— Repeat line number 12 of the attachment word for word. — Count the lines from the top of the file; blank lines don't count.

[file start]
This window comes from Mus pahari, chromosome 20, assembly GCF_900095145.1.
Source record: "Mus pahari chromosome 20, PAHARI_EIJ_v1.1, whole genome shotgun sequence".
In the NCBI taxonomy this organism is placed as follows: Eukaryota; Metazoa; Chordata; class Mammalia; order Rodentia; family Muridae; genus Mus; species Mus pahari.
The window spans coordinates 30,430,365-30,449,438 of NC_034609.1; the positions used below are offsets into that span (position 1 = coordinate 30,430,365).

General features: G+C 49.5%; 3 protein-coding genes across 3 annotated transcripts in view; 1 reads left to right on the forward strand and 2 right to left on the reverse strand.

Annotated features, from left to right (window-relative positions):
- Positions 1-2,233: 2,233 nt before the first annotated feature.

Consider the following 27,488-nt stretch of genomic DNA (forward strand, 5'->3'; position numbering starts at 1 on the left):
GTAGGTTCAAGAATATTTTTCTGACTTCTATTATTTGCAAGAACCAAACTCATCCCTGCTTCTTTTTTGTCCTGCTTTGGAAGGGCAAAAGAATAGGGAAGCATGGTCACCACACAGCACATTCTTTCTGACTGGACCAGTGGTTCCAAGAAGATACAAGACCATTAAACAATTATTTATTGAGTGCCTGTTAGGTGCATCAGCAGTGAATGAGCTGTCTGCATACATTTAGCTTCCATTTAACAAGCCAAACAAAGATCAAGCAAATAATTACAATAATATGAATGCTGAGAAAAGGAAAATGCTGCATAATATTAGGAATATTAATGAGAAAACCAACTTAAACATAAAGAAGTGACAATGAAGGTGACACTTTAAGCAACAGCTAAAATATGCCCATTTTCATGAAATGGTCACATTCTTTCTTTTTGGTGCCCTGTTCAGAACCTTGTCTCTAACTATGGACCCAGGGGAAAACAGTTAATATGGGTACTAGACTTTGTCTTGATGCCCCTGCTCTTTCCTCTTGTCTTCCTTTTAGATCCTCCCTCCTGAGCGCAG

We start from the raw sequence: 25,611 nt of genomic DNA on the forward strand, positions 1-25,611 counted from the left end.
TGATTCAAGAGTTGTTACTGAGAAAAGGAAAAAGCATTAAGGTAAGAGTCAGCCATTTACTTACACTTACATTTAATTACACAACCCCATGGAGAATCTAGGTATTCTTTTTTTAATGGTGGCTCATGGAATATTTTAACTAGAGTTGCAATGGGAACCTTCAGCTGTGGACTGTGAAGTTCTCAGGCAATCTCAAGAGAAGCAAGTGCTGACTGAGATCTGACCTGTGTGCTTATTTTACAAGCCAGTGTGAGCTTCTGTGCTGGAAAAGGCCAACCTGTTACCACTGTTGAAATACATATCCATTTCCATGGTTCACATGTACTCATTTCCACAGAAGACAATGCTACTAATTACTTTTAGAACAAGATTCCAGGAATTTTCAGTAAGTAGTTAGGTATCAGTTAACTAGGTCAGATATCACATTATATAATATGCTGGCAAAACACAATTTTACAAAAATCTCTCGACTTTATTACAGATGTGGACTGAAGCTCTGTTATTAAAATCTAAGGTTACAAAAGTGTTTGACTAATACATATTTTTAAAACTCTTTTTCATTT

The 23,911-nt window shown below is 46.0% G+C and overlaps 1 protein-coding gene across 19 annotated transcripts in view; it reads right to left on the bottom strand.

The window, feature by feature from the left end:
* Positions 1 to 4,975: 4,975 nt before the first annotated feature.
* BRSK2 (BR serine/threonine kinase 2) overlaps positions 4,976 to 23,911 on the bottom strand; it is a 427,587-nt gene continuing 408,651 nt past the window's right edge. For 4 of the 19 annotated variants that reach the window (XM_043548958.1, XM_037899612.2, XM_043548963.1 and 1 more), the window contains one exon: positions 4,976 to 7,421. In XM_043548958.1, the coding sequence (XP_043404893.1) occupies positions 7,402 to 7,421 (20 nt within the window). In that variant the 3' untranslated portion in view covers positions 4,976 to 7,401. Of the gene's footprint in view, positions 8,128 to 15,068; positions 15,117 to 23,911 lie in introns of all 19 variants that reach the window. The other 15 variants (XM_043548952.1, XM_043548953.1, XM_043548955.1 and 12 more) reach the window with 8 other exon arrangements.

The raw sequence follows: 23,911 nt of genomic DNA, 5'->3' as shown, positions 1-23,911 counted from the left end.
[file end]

The 23,911-nt window shown below is 46.0% G+C and overlaps 1 protein-coding gene across 19 annotated transcripts in view; it reads right to left on the bottom strand.